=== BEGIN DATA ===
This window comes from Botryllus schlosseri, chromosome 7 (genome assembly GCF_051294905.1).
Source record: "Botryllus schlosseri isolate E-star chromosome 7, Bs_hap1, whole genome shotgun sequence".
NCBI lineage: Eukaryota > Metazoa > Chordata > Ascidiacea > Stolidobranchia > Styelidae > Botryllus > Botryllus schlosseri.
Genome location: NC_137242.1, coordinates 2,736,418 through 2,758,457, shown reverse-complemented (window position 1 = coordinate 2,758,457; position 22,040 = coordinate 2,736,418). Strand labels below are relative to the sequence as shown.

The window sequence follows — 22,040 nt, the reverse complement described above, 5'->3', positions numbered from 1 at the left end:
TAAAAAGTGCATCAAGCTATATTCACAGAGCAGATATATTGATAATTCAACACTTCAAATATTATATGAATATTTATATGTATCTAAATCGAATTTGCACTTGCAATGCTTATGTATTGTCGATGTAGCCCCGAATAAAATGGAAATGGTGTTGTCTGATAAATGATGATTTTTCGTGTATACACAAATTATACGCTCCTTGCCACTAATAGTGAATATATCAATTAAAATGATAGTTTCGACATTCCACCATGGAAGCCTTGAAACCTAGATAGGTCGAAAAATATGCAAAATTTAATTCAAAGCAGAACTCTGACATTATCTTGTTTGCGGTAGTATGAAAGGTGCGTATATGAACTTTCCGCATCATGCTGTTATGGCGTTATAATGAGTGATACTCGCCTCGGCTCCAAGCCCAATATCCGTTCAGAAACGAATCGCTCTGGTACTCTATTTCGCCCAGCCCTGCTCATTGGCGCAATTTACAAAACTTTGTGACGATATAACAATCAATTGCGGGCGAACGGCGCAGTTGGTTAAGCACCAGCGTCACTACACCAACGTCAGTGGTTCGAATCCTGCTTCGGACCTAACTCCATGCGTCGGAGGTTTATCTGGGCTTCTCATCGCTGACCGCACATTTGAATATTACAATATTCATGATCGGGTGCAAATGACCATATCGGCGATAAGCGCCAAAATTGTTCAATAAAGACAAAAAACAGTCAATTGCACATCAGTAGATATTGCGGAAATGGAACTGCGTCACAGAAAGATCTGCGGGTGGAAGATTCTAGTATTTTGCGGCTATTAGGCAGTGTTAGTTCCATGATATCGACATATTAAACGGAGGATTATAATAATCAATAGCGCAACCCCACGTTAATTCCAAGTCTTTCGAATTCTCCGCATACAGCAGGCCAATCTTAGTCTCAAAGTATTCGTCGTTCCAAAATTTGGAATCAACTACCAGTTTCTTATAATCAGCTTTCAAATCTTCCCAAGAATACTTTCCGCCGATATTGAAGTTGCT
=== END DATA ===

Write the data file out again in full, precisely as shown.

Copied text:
This window comes from Botryllus schlosseri, chromosome 7 (genome assembly GCF_051294905.1).
Source record: "Botryllus schlosseri isolate E-star chromosome 7, Bs_hap1, whole genome shotgun sequence".
NCBI lineage: Eukaryota > Metazoa > Chordata > Ascidiacea > Stolidobranchia > Styelidae > Botryllus > Botryllus schlosseri.
Genome location: NC_137242.1, coordinates 2,736,418 through 2,758,457, shown reverse-complemented (window position 1 = coordinate 2,758,457; position 22,040 = coordinate 2,736,418). Strand labels below are relative to the sequence as shown.

The window sequence follows — 22,040 nt, the reverse complement described above, 5'->3', positions numbered from 1 at the left end:
TAAAAAGTGCATCAAGCTATATTCACAGAGCAGATATATTGATAATTCAACACTTCAAATATTATATGAATATTTATATGTATCTAAATCGAATTTGCACTTGCAATGCTTATGTATTGTCGATGTAGCCCCGAATAAAATGGAAATGGTGTTGTCTGATAAATGATGATTTTTCGTGTATACACAAATTATACGCTCCTTGCCACTAATAGTGAATATATCAATTAAAATGATAGTTTCGACATTCCACCATGGAAGCCTTGAAACCTAGATAGGTCGAAAAATATGCAAAATTTAATTCAAAGCAGAACTCTGACATTATCTTGTTTGCGGTAGTATGAAAGGTGCGTATATGAACTTTCCGCATCATGCTGTTATGGCGTTATAATGAGTGATACTCGCCTCGGCTCCAAGCCCAATATCCGTTCAGAAACGAATCGCTCTGGTACTCTATTTCGCCCAGCCCTGCTCATTGGCGCAATTTACAAAACTTTGTGACGATATAACAATCAATTGCGGGCGAACGGCGCAGTTGGTTAAGCACCAGCGTCACTACACCAACGTCAGTGGTTCGAATCCTGCTTCGGACCTAACTCCATGCGTCGGAGGTTTATCTGGGCTTCTCATCGCTGACCGCACATTTGAATATTACAATATTCATGATCGGGTGCAAATGACCATATCGGCGATAAGCGCCAAAATTGTTCAATAAAGACAAAAAACAGTCAATTGCACATCAGTAGATATTGCGGAAATGGAACTGCGTCACAGAAAGATCTGCGGGTGGAAGATTCTAGTATTTTGCGGCTATTAGGCAGTGTTAGTTCCATGATATCGACATATTAAACGGAGGATTATAATAATCAATAGCGCAACCCCACGTTAATTCCAAGTCTTTCGAATTCTCCGCATACAGCAGGCCAATCTTAGTCTCAAAGTATTCGTCGTTCCAAAATTTGGAATCAACTACCAGTTTCTTATAATCAGCTTTCAAATCTTCCCAAGAATACTTTCCGCCGATATTGAAGTTGCT